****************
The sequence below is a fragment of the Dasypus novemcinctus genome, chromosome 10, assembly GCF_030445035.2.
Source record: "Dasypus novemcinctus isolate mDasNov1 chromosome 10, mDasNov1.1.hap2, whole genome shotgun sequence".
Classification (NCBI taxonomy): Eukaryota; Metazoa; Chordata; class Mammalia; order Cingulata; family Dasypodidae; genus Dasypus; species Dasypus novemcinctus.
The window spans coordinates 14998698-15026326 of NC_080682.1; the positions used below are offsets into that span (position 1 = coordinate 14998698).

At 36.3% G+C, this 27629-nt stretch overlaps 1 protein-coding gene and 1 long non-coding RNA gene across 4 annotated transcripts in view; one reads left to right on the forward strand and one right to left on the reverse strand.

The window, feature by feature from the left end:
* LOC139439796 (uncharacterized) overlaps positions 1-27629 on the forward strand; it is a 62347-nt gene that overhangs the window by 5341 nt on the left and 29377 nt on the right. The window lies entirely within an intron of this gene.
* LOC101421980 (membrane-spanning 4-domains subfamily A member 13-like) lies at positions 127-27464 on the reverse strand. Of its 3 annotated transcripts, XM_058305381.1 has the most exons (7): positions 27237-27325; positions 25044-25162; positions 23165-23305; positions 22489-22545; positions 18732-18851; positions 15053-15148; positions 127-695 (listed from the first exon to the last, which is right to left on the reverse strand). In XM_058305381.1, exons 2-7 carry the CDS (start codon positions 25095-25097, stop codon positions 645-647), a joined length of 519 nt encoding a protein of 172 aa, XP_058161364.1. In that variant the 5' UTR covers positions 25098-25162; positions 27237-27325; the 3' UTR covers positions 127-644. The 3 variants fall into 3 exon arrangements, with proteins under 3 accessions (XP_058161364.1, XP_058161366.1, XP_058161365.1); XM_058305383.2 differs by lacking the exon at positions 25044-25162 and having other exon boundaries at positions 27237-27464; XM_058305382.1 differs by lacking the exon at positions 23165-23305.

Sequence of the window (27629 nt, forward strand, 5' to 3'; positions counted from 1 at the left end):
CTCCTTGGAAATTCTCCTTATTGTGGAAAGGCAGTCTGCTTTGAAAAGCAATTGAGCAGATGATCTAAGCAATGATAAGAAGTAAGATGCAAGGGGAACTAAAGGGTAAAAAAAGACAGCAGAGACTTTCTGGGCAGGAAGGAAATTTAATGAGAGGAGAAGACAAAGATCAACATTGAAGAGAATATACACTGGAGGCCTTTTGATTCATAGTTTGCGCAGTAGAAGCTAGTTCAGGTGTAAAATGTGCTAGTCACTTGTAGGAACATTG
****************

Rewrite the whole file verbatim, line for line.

The sequence below is a fragment of the Dasypus novemcinctus genome, chromosome 10, assembly GCF_030445035.2.
Source record: "Dasypus novemcinctus isolate mDasNov1 chromosome 10, mDasNov1.1.hap2, whole genome shotgun sequence".
Classification (NCBI taxonomy): Eukaryota; Metazoa; Chordata; class Mammalia; order Cingulata; family Dasypodidae; genus Dasypus; species Dasypus novemcinctus.
The window spans coordinates 14998698-15026326 of NC_080682.1; the positions used below are offsets into that span (position 1 = coordinate 14998698).

At 36.3% G+C, this 27629-nt stretch overlaps 1 protein-coding gene and 1 long non-coding RNA gene across 4 annotated transcripts in view; one reads left to right on the forward strand and one right to left on the reverse strand.

The window, feature by feature from the left end:
* LOC139439796 (uncharacterized) overlaps positions 1-27629 on the forward strand; it is a 62347-nt gene that overhangs the window by 5341 nt on the left and 29377 nt on the right. The window lies entirely within an intron of this gene.
* LOC101421980 (membrane-spanning 4-domains subfamily A member 13-like) lies at positions 127-27464 on the reverse strand. Of its 3 annotated transcripts, XM_058305381.1 has the most exons (7): positions 27237-27325; positions 25044-25162; positions 23165-23305; positions 22489-22545; positions 18732-18851; positions 15053-15148; positions 127-695 (listed from the first exon to the last, which is right to left on the reverse strand). In XM_058305381.1, exons 2-7 carry the CDS (start codon positions 25095-25097, stop codon positions 645-647), a joined length of 519 nt encoding a protein of 172 aa, XP_058161364.1. In that variant the 5' UTR covers positions 25098-25162; positions 27237-27325; the 3' UTR covers positions 127-644. The 3 variants fall into 3 exon arrangements, with proteins under 3 accessions (XP_058161364.1, XP_058161366.1, XP_058161365.1); XM_058305383.2 differs by lacking the exon at positions 25044-25162 and having other exon boundaries at positions 27237-27464; XM_058305382.1 differs by lacking the exon at positions 23165-23305.

Sequence of the window (27629 nt, forward strand, 5' to 3'; positions counted from 1 at the left end):
CTCCTTGGAAATTCTCCTTATTGTGGAAAGGCAGTCTGCTTTGAAAAGCAATTGAGCAGATGATCTAAGCAATGATAAGAAGTAAGATGCAAGGGGAACTAAAGGGTAAAAAAAGACAGCAGAGACTTTCTGGGCAGGAAGGAAATTTAATGAGAGGAGAAGACAAAGATCAACATTGAAGAGAATATACACTGGAGGCCTTTTGATTCATAGTTTGCGCAGTAGAAGCTAGTTCAGGTGTAAAATGTGCTAGTCACTTGTAGGAACATTG